Tuesday, September 19, 2023

The State of Windows Digital Analysis, pt II

On the heels of my previous blog post on this topic, I read a report that, in a lot of ways, really highlighted some of the issues I mentioned in that earlier post. The recent IDC report from Binalyze is telling, as it highlights a number of issues. One of those issues is that the average time to investigate an issue is over 26 days. As the report points out, this time could be greatly reduced through the use of automation, but I want to point out that not just any automation that is purchased from an external third party vendor is going to provide the necessary solution. Something I've seen over the years is that the single best source of intelligence comes from your own incident investigations, and what we know about our infrastructure and learn from our own investigations can help guide our needs and purchases when it comes to automation.

Further, making use of open reporting and applying indicators from those reports to your own data can be extremely valuable, although sometimes it can take considerable effort to distill actionable intelligence from open reporting. This is due to the fact that many organizations that are publishing open reports regarding incidents and threat actors do not themselves have team members who are highly capable and proficient in DF analysis; this is something we see quite often, actually. 

Before I go on, I'm simply using the post that I mention as an example. This is not a post where I'm intent on bashing anyone, or highlighting any team's structure as a negative. I fully understand that not all teams will or can have a full staffing complement; to be quite honest, it may simply not be part of their business model, nor structure. The point of this post is simply to say that when mining open reporting for valuable indicators and techniques to augment our own, we need to be sure to understand that there's a difference between what we're reading and what we're assuming. We may assume that the author of one of the reports we're reading did not observe any Registry modifications, for example, where others may have. We may reach this conclusion because we make the assumption that the team in question has access to the data, as well as someone on their team to correctly interpret and fully leverage it. However, the simple truth may be that this is not the case at all.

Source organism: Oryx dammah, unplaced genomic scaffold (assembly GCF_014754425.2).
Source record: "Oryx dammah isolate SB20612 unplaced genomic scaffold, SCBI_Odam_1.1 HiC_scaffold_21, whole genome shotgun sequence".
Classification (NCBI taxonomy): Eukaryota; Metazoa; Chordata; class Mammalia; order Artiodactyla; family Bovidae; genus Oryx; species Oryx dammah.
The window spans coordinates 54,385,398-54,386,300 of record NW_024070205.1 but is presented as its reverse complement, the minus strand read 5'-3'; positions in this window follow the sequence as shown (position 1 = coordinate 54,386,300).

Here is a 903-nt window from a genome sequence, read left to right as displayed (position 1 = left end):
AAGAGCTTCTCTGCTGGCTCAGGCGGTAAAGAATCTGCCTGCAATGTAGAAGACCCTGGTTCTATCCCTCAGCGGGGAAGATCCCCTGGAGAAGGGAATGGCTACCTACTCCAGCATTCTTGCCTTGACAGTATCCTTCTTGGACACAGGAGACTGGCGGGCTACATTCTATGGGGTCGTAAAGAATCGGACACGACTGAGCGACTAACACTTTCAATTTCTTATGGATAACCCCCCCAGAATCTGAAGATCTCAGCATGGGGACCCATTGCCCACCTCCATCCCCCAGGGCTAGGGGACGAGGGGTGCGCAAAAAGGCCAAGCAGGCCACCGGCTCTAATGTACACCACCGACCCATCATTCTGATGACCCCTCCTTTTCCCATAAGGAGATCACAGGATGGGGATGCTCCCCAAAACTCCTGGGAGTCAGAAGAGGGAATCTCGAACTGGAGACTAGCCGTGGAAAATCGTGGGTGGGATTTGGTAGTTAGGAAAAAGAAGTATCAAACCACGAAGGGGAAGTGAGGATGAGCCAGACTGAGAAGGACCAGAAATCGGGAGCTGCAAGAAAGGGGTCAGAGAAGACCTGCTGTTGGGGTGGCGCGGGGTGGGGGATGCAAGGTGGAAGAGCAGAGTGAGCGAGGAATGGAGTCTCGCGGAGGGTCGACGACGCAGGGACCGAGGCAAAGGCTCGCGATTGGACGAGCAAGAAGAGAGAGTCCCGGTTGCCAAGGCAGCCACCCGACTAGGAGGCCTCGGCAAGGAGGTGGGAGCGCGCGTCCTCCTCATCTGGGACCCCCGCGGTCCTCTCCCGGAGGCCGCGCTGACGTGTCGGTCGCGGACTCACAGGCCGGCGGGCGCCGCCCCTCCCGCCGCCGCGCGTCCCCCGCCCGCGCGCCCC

So, again...this post is not to bash anyone. Instead, it's an attempt to bring awareness to where readers may fill gaps in open reporting with assumptions, and to not necessarily view some content as completely authoritative.

Consider this blog post originally published on 5 May 2022, and then most recently updated on 23 Mar 2023. I know through experience that many orgs, including ones I've worked for, will publish a blog post and then perhaps not revisit it at a later date, likely because they did not encounter any data on subsequent analyses that would lead to a modification in their findings.

Within the blog post, the section titled "Initial Access" includes the statement highlighted in figure 1.

Fig. 1: Initial Access Entry

This statement appears to (incorrectly) indicate that this activity happens automatically; however, simple testing (testing is discussed later in the post) will demonstrate that the value is created when the LNK file on the USB device is double-clicked. Or, you could look to this recent Wired.com article that talks about USB-borne malware, and includes the statement highlighted in figure 2.

Fig 2: Excerpt from Wired article

The sections on "Command and Control" and "Execution" mention the use of MSIExec, but neither one mentions that the use of MSIExec results in MsiInstaller records being written to the Application Event Log, as described in this Huntress blog post.

Figure 3 illustrates a portion of the section of the blog post that addresses "Persistence".

Fig. 3: Persistence Section